PresentThis section addresses how identity is imagined and negotiated as Bulgarian youth relate themselves to their surroundings. While these clips are marked by a subtle awareness of or comparison to the outside world, they also highlight the differences in opportunities that exist within Bulgaria.

In several clips, students referred to a genre of Bulgarian pop music called "Chalga".This style of music is commonly criticized for its provocative themes of money and sex. It exploded in popularity after the fall of Communism, and remains a dynamic and evolving genre.

As these high school students worked out their emerging senses of selves, their voices reflect the particularities and universalities of being a teenager.

"Well, the Truth Is..."

Maria explained that five days a week, she lives at a boarding house next to her school. Many students in Bulgarian Foreign Language High Schools move or commute from surrounding villages to attend school. Maria described how she feels in this environment, as well as how her family’s life in the village influenced their decision to send her away to school.

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"We Have Too Much Fun"

Preslava and friends considered the balance between work and fun, and located imbalance as a problem of their generation.

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"Like Dolls"

Jordana and Mikaela passed their opinions on a kind of femininity they attributed to Chalga.

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"I Prefer Ordinary Boys"

Jordana and Mikaela passed their opinions on a kind of masculinity they do not prefer.

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"The Disco is an Institution Where..."

Miroslav and friends recounted an incident when the fashion norms of the disco were broken.

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"My Most Exciting Story"

Petya described her brief encounter with a Bulgarian celebrity in a small Bulgarian town.

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"You Have a Background"

Ralitsa interviewed over coffee. This clip captures a Bulgarian café setting, as the background dance music contrasts the smooth jazz typical of Western-style coffee shops. The seriousness of Ralitsa’s words was juxtaposed with the upbeat music as she worked out the “strangeness” of being from a small country.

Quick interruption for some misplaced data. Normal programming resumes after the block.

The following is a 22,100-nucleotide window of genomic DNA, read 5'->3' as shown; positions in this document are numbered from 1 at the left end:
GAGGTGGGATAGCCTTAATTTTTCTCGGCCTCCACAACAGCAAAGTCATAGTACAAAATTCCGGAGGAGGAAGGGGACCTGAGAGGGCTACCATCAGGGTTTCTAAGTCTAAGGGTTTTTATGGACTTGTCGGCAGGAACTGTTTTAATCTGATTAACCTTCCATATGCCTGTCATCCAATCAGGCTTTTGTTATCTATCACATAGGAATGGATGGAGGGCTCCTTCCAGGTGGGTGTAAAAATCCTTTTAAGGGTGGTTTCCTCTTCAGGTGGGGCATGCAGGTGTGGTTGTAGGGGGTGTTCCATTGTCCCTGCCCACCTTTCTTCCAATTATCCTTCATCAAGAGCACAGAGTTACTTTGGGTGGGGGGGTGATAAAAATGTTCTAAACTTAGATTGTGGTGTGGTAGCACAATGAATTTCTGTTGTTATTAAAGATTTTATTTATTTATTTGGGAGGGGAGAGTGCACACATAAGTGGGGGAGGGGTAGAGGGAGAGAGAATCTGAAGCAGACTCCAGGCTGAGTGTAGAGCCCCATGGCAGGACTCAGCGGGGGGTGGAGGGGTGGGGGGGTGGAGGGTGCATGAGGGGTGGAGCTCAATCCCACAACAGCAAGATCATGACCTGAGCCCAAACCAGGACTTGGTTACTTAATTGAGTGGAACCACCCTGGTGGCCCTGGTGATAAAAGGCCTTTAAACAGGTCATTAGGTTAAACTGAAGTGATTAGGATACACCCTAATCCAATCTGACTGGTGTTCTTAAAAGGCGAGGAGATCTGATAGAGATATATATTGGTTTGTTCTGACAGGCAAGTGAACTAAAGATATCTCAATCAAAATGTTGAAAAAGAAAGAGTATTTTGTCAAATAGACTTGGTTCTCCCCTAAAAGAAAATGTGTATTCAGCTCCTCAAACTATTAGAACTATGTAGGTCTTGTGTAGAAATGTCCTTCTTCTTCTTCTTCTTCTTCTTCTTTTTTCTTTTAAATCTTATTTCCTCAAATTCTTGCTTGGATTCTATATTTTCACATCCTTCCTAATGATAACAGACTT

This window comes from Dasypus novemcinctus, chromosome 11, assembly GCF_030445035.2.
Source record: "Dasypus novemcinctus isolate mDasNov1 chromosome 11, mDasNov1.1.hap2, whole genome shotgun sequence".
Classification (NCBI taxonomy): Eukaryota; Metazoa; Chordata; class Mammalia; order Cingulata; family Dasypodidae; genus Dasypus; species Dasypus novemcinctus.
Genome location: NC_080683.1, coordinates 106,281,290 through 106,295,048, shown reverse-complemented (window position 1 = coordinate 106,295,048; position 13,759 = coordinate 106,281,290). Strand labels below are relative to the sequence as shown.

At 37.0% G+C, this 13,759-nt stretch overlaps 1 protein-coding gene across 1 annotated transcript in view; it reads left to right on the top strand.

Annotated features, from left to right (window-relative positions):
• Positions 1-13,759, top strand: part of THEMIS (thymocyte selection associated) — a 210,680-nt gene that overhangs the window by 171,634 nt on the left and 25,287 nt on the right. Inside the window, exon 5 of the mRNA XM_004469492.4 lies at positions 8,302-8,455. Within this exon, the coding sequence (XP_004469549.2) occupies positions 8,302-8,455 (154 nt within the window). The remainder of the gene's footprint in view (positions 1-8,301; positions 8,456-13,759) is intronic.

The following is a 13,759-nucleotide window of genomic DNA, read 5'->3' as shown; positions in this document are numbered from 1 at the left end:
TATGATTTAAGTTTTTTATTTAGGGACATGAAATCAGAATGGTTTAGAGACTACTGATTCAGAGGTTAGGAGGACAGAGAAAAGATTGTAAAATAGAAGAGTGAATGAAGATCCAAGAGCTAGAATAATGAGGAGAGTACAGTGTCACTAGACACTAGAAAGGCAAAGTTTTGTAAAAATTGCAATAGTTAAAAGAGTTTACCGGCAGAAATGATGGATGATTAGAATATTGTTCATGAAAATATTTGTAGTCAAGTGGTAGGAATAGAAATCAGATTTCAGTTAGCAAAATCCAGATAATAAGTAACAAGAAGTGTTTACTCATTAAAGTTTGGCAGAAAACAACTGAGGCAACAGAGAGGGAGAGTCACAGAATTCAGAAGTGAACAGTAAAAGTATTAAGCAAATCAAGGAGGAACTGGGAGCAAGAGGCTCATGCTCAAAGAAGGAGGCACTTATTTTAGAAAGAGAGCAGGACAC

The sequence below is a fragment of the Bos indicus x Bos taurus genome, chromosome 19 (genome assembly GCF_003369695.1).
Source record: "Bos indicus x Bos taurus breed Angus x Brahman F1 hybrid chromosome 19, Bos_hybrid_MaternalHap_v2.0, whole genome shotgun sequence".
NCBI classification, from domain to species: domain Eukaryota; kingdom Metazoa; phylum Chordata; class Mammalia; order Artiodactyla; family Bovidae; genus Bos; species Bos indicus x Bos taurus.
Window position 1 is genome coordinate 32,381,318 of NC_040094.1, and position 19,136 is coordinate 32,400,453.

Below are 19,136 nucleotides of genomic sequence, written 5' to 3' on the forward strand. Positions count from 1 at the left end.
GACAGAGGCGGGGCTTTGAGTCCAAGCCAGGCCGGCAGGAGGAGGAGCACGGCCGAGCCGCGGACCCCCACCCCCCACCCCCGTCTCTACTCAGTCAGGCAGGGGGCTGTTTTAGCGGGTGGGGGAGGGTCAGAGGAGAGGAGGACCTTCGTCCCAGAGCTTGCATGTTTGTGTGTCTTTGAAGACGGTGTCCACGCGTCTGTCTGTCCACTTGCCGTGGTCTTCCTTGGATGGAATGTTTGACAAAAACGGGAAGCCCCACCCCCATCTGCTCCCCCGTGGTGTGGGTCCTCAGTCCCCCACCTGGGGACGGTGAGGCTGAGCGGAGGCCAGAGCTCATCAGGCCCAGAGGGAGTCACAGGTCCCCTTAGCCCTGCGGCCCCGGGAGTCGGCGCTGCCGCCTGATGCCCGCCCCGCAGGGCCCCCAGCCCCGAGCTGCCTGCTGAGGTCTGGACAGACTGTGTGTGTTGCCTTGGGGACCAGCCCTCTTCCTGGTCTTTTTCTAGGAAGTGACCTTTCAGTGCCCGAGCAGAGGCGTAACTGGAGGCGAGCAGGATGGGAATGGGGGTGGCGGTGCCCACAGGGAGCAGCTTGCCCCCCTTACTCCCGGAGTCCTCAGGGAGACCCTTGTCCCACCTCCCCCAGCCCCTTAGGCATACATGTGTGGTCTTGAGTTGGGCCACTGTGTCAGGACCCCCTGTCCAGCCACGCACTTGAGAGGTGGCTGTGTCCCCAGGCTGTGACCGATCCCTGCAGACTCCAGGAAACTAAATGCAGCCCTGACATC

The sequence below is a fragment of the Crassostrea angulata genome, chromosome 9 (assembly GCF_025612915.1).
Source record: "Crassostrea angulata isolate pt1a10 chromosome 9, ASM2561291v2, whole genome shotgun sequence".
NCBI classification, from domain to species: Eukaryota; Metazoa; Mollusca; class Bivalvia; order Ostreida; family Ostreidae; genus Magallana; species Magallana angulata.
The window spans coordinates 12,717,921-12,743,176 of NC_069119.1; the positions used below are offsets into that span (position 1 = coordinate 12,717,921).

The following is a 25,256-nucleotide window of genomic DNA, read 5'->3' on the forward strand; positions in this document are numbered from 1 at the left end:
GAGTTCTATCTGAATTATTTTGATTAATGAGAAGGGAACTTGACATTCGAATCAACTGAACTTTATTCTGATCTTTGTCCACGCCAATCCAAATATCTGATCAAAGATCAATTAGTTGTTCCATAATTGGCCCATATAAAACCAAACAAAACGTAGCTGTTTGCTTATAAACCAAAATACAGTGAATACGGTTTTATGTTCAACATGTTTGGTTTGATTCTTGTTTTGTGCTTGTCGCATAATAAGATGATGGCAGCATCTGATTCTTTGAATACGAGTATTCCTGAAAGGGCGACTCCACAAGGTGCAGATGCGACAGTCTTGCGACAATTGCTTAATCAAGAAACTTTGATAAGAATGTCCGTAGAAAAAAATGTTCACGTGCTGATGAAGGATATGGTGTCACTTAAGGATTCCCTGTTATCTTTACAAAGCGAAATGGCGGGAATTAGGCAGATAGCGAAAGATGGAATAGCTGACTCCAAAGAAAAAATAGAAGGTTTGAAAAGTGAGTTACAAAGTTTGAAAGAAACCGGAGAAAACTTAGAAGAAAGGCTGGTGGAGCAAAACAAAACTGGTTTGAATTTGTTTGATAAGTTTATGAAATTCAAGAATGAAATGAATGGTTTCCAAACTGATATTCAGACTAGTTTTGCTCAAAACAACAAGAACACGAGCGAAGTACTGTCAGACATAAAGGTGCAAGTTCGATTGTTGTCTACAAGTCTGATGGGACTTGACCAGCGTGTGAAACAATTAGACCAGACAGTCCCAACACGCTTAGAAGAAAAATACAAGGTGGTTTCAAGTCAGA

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"Bring Skittles"

Pamela told a story about a misunderstanding of language that happened when she attended school for a year in the United States.

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"So They Applauded"

Elle remembered a moment of error during a big performance.

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"Nowhere"

Dimitar drew out the consequences of living in a small town for youth activities.

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"A Pool Party, but Without Water"

Mihail recounted a party he threw when his parents were out of town.

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"Where is the Difference?"

Ivana recalled her experiences with gypsy classmates in her childhood and mused on the relationship between stereotypes and behavior. In her first anecdote, she talked about the tradition of "Name Days", when Bulgarians bring chocolates or treats to friends and colleagues on the holiday of the saint they are named after. She and a classmate share the same Name Day.

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"The Grass on the Sidewalk"

This clip touches on several issues in Bulgaria—economic hardship, social tensions, and general depopulation of villages and smaller towns. Luben presented the complicated, interrelated nature of these problems, and therein the difficulty of addressing them.

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